It is absolutely immoral to ask a man to risk his life for an unachievable goal. Which is what this nation asks of its drug warriors. Mike Gray also takes us into a Chicago courtroom where proceedings are conducted behind bulletproof lexan and judges rush defendants through like a bullet train. A single court case being conducted within a time span of 15 minutes or less. ""Night court is a production line...a cattle call...a mill, not a court of law." But these reservations were far outweighed by the practical advantages of cranking out fourteen thousand verdicts a year without any new real estate."[I.e. prisons]15 And there are the racial overtones associated with the Drug War. No, I am not saying that the War on Drugs is intentionally racist. It can't be when many of the drug warriors themselves are members of racial minorities. Nevertheless, when the majority of defendants are plucked from inner city neighborhoods and they are of darkened complexion, then one might see how the Drug War could be so perceived. How does it happen that with the majority of crack users being white, why are 96% of the defendants black or Hispanic? Explains Commander Mike Hoke of the Chicago police department:

"Most of our complaints come from the black community—somebody who can't wash his car or let his kids go outside because of the gunfire. We have no open-air drug markets that are manned by white people and we have probably a hundred of them manned by blacks."

In other words, white crack dealers don't stand on street corners. They deal behind closed doors over the kitchen table, or the bar, or the office, or the conference table...But since this kind of terrain is inaccessible to guys in squad cars, the practical effect is for white middle- and upper- class crack users to pursue their habit unmolested while inner-city dealers are harvested like wheat through a combine.16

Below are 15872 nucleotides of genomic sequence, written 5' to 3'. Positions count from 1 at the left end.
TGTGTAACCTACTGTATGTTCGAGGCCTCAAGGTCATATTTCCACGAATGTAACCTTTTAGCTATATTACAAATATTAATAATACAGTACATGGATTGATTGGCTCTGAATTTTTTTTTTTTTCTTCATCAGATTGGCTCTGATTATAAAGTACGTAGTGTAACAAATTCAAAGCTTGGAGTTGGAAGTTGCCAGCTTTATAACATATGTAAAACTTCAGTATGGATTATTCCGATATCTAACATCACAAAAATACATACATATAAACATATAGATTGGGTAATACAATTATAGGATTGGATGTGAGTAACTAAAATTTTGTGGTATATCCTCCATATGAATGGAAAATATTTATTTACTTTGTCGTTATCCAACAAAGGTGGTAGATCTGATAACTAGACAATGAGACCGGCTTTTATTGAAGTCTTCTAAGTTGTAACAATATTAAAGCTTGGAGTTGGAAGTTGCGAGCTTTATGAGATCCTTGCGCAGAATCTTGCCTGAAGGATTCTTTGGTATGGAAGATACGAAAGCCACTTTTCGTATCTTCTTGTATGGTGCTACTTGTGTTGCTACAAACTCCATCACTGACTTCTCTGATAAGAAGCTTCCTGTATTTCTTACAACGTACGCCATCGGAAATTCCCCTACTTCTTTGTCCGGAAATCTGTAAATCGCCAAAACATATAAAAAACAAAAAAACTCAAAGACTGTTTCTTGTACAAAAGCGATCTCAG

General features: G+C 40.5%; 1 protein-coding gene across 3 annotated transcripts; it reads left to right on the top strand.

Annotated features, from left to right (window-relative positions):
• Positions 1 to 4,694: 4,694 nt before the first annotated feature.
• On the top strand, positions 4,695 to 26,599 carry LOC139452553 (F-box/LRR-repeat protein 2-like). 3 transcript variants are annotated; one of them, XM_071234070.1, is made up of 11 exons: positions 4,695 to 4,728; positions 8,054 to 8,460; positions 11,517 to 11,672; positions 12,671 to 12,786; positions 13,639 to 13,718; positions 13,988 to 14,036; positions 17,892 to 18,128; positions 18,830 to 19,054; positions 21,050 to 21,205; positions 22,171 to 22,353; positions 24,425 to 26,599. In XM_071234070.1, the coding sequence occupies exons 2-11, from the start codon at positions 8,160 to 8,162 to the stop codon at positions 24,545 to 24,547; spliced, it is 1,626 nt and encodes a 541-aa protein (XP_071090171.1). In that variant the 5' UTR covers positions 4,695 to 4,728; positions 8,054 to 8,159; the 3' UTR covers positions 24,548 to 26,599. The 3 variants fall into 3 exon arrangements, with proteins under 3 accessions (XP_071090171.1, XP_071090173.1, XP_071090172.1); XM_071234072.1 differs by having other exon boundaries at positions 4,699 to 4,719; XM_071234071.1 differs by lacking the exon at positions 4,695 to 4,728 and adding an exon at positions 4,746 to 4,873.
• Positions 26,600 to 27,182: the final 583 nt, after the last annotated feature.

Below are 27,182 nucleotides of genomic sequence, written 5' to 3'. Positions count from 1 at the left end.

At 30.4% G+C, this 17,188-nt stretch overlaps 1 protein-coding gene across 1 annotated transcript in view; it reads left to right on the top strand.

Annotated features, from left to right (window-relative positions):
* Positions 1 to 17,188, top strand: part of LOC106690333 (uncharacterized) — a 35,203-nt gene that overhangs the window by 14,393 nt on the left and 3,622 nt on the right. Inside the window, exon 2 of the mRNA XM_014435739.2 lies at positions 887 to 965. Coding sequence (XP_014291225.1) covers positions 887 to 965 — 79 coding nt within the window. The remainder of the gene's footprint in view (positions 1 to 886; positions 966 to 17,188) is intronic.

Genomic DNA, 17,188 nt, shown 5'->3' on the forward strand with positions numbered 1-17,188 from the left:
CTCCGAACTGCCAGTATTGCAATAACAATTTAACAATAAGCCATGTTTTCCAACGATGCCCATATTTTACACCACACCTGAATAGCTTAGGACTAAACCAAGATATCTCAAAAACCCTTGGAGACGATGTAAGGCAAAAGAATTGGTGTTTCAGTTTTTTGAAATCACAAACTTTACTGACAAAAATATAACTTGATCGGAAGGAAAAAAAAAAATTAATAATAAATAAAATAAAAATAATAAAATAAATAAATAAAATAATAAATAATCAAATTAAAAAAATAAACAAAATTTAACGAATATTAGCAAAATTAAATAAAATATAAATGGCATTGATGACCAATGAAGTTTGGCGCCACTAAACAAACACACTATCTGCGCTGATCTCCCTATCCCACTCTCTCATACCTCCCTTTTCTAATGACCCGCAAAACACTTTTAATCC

Does this explanation sound plausible? I'm sure, there is a great deal of truth to it. Then, why don't inner city drug dealers do their drug dealing in-doors where they can't be seen? Or is it only the lowest ranks of the drug dealing corps who ply their trade on sidewalks because that's where their customers can be found? In any case, nine times out of ten, it wont be the drug-dealing kingpins who will face the bar of justice. It will be the foot soldiers who - because of poverty—will put up with vastly overworked public defenders and an in-justice system that works at warp speed. Also, Mr. Gray doesn't explain why minority communities continue to put up with the War on Drugs. Isn't obvious to them that the Drug War results in inner city violence and many of their friends and family members either dead or behind bars? Do they support the Drug War because if they were successful in ridding their neighborhoods of the drug purveyors they would be left without an income?

Violence, public fear and corruption

When drugs are illegal. Disputes cannot be brought to a court of law for a peaceful resolution. The only out, is therefore, violence. During prohibition Chicago, Kansas City, Detroit and other major cities were awash in a sea of blood. The drug warriors responded with more law enforcement, more prosecutors, and increased sentencing to no avail. For example, the Cook County state's attorney..."added a thousand men to the police force, got the county to triple the number of judges, and had absolutely no impact whatsoever. Over two hundred gangsters were gunned down, blown up, or knifed to death...but not a single gangster was sent up for murder."17

Despite the state attorney's efforts, twenty-six year old Al Capone was able to rule Chicago with an iron fist. He routinely gave orders to aldermen, senators and judges and traveled the streets with his submachine gun toting pals in a seven-ton armored Cadillac. His tax-free income made him one of the richest men in America.18